The American Medical Association says that physicians shouldn't have to wait more than five minutes to get a decision from health plans on appeals of denied care. AMA delegates at the organization's annual meeting this year complained that doctors often have to wait more than 20 minutes to get an approval, often with the patient in the examining room.

"The result of the delay makes it difficult to maximize care for the patient in question and may make it difficult to appeal a denial of medical care," the AMA notes in a resolution passed by its House of Delegates.

In that resolution, delegates gave the organization the go-ahead to ask Congress to mandate the five-minute waiting period, pointing out that "physicians act as patient advocates to insurance companies to justify needed therapies."

An editorial in the American Medical News, an AMA publication, argues that "If physicians are holding the phone, not knowing when someone is going to pick it up, that takes time away from treating not just the patient who's the subject of the appeal, but every patient who has now been delayed because the appointment is running long," the editorial says. "If staff waits on the phone, that's time taken away from their usual tasks." The AMA, according to the resolution, wants Congress to "write legislation mandating that managed care organizations be required to staff physician contact phone numbers concerning appeals for denied care sufficiently to maintain no more than a five-minute average wait time."

Managed Care’s Top Ten Articles of 2016

There’s a lot more going on in health care than mergers (Aetna-Humana, Anthem-Cigna) creating huge players. Hundreds of insurers operate in 50 different states. Self-insured employers, ACA public exchanges, Medicare Advantage, and Medicaid managed care plans crowd an increasingly complex market.

Major health care players are determined to make health information exchanges (HIEs) work. The push toward value-based payment alone almost guarantees that HIEs will be tweaked, poked, prodded, and overhauled until they deliver on their promise. The goal: straight talk from and among tech systems.

They bring a different mindset. They’re willing to work in teams and focus on the sort of evidence-based medicine that can guide health care’s transformation into a system based on value. One question: How well will this new generation of data-driven MDs deal with patients?

The surge of new MS treatments have been for the relapsing-remitting form of the disease. There’s hope for sufferers of a different form of MS. By homing in on CD20-positive B cells, ocrelizumab is able to knock them out and other aberrant B cells circulating in the bloodstream.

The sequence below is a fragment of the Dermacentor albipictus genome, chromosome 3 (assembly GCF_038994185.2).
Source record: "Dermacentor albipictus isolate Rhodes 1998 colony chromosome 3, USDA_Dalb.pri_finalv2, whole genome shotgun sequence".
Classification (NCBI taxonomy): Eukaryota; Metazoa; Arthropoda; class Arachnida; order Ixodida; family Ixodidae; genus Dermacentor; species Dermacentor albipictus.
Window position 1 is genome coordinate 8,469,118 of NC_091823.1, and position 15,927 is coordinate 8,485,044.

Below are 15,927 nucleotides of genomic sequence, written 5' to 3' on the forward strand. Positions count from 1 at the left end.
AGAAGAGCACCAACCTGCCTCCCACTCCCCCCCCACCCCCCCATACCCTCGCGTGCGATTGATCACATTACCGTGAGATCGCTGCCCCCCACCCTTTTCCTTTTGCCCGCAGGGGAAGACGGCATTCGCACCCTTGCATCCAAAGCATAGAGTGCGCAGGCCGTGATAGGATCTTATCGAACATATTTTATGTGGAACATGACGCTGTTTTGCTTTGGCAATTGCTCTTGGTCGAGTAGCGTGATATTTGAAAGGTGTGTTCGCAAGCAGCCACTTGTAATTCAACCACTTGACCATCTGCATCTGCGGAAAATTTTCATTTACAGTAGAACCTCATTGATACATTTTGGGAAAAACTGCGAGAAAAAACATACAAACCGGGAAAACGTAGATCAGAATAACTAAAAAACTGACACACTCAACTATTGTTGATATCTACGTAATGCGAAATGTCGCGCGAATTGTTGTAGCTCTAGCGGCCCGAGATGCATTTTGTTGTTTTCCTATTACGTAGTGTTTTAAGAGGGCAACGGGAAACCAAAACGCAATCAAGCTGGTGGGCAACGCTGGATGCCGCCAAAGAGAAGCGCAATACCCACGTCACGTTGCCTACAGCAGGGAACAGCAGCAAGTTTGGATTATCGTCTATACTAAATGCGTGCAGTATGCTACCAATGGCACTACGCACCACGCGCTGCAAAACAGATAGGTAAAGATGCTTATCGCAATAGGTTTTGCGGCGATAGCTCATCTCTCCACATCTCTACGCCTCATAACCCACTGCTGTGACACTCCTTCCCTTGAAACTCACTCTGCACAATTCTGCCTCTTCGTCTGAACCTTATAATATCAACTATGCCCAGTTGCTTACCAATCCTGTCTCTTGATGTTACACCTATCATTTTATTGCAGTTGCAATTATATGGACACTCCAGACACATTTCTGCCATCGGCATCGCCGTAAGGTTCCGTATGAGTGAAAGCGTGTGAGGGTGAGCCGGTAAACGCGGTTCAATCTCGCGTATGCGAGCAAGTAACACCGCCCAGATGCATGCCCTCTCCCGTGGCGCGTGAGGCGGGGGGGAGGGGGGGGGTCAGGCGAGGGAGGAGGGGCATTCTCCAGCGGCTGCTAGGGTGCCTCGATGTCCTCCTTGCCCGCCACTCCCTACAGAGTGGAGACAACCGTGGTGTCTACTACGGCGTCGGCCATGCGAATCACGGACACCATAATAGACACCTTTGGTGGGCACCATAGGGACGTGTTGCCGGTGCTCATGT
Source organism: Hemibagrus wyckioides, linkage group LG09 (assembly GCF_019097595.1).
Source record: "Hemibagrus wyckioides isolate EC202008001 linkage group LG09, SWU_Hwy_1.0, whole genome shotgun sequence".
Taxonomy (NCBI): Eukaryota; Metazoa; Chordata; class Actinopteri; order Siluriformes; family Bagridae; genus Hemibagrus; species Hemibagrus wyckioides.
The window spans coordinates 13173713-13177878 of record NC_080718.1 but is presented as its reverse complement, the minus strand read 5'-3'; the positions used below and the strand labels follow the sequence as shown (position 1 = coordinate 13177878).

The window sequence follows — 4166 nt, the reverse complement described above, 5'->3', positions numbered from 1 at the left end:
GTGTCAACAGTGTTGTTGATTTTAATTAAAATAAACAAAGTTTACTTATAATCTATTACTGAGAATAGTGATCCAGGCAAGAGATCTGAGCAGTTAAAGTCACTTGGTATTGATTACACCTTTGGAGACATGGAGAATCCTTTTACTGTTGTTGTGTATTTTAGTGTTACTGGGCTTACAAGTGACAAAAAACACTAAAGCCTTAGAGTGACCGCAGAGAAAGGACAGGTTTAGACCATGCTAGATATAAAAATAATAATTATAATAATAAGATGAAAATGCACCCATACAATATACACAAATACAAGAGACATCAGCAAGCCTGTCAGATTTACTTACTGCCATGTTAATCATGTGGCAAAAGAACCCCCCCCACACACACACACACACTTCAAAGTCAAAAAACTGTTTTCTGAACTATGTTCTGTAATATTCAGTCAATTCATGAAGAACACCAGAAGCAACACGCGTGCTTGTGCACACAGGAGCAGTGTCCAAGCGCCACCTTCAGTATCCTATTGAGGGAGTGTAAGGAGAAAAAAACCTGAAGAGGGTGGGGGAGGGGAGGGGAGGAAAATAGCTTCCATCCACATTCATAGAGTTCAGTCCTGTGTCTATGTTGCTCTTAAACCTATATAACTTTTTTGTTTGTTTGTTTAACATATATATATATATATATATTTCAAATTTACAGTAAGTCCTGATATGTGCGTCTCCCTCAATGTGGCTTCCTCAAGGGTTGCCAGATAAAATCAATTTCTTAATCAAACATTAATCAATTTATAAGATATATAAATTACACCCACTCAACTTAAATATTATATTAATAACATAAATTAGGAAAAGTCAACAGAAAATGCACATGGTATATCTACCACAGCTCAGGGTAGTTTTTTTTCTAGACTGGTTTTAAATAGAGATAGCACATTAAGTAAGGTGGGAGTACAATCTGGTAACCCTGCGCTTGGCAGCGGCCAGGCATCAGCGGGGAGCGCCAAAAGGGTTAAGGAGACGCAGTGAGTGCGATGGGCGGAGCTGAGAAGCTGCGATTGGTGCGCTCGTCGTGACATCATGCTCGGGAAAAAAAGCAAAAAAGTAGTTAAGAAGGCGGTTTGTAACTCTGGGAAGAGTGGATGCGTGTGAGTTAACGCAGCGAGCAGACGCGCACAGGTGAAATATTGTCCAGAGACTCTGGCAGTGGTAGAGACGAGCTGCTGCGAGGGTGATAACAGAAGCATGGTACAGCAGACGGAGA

A flood of tests have insurers ramping up prior authorization and utilization review. Information overload is a problem. As doctors struggle to keep up, health plans need to get ahead of the development of the technology in order to successfully manage genetic testing appropriately.

Having the data is one thing. Knowing how to use it is another. Applying its computational power to the data, a company called RowdMap puts providers into high-, medium-, and low-value buckets compared with peers in their markets, using specific benchmarks to show why outliers differ from the norm.
Competition among manufacturers, industry consolidation, and capitalization on me-too drugs are cranking up generic and branded drug prices. This increase has compelled PBMs, health plan sponsors, and retail pharmacies to find novel ways to turn a profit, often at the expense of the consumer.
The development of recombinant DNA and other technologies has added a new dimension to care. These medications have revolutionized the treatment of rheumatoid arthritis and many of the other 80 or so autoimmune diseases. But they can be budget busters and have a tricky side effect profile.

Shelley Slade
Vogel, Slade & Goldstein

Hub programs have emerged as a profitable new line of business in the sales and distribution side of the pharmaceutical industry that has got more than its fair share of wheeling and dealing. But they spell trouble if they spark collusion, threaten patients, or waste federal dollars.

More companies are self-insuring—and it’s not just large employers that are striking out on their own. The percentage of employers who fully self-insure increased by 44% in 1999 to 63% in 2015. Self-insurance may give employers more control over benefit packages, and stop-loss protects them against uncapped liability.